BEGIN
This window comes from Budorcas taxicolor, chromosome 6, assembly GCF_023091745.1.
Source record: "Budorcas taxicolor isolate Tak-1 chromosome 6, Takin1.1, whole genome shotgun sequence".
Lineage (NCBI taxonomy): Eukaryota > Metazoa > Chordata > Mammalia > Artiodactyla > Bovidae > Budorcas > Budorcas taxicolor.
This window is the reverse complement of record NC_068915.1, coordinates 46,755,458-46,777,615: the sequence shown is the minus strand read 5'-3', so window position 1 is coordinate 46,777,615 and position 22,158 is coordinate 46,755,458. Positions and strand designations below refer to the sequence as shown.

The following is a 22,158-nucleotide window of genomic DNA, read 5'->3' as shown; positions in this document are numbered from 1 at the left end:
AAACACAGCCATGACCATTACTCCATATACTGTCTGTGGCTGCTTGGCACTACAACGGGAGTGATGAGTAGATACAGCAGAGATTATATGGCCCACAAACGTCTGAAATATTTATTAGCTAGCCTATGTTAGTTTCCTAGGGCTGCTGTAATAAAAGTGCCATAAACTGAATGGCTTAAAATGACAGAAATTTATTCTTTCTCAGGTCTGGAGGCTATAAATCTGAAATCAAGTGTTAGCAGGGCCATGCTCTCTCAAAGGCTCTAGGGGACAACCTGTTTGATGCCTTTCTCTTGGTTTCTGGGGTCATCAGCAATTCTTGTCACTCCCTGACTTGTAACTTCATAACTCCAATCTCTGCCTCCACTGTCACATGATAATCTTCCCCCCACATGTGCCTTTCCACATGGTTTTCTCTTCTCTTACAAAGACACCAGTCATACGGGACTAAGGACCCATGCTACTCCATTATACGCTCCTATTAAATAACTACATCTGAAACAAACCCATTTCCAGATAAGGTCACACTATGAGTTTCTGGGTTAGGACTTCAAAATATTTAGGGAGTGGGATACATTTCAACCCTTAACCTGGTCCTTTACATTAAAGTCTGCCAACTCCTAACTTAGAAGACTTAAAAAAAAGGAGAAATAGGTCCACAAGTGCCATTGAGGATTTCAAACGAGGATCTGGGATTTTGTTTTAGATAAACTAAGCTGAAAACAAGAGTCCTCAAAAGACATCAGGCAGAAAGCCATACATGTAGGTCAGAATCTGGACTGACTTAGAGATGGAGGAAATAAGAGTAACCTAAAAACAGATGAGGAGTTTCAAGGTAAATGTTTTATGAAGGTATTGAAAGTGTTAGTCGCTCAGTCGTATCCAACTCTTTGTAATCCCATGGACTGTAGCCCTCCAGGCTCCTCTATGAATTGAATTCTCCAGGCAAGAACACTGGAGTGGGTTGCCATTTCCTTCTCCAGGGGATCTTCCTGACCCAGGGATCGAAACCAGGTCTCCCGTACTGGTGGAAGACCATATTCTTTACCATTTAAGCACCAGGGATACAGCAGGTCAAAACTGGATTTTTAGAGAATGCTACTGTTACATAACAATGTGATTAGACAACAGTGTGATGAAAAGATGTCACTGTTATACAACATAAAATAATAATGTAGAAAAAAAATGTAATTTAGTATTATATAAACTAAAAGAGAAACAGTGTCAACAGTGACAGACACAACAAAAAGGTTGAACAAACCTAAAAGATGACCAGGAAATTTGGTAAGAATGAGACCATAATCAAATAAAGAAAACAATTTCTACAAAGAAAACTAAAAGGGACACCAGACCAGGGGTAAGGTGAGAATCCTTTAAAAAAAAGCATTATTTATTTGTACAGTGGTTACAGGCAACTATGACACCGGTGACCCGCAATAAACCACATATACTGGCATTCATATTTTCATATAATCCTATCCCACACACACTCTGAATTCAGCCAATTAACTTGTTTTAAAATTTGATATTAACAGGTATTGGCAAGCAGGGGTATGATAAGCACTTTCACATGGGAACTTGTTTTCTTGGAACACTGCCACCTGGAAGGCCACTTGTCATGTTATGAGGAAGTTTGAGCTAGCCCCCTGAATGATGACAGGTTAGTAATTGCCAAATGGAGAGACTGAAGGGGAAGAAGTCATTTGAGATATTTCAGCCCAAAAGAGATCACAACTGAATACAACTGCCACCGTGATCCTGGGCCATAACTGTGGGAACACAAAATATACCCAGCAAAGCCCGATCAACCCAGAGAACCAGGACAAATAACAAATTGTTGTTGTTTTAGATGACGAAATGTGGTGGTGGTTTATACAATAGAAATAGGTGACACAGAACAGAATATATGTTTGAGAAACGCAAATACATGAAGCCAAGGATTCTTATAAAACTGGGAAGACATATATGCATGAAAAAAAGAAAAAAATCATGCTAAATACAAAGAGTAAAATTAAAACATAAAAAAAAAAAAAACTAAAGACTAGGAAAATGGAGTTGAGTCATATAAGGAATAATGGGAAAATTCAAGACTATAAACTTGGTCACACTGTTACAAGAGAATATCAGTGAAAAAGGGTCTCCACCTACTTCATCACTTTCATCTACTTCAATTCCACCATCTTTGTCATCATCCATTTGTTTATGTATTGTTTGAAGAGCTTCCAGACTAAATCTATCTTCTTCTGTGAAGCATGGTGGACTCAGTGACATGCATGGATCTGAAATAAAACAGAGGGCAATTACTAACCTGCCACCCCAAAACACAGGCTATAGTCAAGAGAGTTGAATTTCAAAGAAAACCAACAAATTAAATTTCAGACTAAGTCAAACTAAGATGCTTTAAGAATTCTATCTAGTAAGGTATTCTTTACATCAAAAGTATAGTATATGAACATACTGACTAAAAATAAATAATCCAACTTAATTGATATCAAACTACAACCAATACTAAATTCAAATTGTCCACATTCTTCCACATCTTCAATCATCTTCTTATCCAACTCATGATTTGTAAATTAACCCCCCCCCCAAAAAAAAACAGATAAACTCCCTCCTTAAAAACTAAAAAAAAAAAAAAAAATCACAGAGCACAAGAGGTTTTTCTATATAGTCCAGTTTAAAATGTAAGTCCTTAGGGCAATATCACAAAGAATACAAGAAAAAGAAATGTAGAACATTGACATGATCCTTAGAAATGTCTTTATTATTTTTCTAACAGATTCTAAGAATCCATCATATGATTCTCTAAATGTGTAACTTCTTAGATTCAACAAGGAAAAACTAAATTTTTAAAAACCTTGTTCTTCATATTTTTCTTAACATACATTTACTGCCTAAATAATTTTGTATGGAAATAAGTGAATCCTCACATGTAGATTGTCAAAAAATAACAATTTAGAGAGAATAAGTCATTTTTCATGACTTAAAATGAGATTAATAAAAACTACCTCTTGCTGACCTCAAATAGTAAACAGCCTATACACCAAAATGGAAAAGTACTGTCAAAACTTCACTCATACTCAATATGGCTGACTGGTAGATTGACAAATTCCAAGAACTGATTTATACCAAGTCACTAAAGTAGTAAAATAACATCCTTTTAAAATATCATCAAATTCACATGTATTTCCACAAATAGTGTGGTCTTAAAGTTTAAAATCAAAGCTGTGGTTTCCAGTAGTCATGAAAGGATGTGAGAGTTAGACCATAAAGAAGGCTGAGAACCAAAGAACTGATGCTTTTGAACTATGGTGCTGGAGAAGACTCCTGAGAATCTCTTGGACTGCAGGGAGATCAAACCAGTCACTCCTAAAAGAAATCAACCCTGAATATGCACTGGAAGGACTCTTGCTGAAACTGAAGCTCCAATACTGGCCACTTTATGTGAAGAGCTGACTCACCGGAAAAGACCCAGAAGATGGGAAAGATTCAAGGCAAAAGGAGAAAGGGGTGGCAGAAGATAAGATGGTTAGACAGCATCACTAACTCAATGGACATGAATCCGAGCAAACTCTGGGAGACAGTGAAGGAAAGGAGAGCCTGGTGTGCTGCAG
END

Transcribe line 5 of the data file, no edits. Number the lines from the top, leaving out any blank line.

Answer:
The following is a 22,158-nucleotide window of genomic DNA, read 5'->3' as shown; positions in this document are numbered from 1 at the left end: